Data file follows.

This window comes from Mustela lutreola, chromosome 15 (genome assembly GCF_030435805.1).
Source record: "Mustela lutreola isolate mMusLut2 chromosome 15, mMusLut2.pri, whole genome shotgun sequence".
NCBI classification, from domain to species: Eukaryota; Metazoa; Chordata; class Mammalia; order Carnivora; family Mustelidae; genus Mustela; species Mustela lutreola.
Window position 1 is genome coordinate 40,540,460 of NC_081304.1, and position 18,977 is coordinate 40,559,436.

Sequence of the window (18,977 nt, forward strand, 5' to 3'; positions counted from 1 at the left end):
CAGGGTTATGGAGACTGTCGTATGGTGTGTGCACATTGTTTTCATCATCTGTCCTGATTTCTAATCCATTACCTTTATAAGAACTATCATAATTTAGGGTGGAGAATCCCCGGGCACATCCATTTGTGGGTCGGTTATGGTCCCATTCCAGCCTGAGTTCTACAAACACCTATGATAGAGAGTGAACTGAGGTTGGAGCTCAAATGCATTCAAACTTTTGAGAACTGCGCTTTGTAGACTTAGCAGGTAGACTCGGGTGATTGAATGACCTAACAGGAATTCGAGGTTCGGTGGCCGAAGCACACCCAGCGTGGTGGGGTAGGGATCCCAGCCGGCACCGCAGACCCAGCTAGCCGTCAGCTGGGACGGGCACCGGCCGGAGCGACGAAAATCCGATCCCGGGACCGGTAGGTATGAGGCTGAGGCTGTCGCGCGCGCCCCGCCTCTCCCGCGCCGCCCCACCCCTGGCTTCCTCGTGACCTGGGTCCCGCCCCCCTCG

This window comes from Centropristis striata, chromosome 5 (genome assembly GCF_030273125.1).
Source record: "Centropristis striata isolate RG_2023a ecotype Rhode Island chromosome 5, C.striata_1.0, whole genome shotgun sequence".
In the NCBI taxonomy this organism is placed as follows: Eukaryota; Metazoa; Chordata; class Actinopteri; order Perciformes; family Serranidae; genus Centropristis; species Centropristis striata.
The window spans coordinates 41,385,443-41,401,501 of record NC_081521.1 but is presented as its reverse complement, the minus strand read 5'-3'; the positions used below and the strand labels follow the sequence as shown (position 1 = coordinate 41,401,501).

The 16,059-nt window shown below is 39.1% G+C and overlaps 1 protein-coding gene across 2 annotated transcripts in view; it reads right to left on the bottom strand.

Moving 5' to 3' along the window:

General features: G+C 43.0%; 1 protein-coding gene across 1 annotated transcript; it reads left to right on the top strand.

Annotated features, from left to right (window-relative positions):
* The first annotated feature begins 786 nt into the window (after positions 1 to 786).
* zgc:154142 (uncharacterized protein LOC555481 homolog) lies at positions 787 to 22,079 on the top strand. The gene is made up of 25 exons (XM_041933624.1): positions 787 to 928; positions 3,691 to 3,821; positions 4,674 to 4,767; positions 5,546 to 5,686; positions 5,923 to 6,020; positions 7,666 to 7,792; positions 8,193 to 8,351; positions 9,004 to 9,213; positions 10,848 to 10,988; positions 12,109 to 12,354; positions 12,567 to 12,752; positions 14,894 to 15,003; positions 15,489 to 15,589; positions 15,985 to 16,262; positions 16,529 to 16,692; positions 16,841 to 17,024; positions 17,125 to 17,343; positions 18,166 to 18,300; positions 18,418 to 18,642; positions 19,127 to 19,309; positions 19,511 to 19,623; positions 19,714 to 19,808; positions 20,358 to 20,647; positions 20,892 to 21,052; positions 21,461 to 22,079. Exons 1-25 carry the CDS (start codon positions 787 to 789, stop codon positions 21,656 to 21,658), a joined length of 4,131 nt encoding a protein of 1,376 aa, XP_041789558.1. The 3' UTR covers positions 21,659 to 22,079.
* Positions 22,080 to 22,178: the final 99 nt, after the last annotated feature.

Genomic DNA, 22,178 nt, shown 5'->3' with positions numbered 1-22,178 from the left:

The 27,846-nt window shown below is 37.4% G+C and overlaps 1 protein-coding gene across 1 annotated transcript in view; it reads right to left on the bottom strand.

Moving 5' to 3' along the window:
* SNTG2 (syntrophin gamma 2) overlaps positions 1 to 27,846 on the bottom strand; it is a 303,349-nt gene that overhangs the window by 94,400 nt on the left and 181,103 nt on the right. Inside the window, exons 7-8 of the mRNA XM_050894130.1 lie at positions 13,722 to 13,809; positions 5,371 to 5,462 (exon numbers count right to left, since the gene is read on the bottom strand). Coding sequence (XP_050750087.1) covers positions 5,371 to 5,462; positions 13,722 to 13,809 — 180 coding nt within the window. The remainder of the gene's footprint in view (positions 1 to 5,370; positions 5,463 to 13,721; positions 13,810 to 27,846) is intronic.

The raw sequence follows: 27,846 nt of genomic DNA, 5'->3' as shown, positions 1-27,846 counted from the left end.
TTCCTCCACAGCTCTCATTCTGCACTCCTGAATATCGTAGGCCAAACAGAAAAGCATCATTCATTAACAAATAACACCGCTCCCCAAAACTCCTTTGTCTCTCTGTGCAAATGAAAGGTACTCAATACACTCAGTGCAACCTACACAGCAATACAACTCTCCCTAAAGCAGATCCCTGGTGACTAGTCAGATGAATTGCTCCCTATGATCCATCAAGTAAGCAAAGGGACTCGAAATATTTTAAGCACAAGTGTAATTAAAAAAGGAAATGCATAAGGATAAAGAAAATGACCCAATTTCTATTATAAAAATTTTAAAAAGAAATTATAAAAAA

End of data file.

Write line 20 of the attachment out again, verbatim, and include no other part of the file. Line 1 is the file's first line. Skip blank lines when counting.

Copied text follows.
Moving 5' to 3' along the window: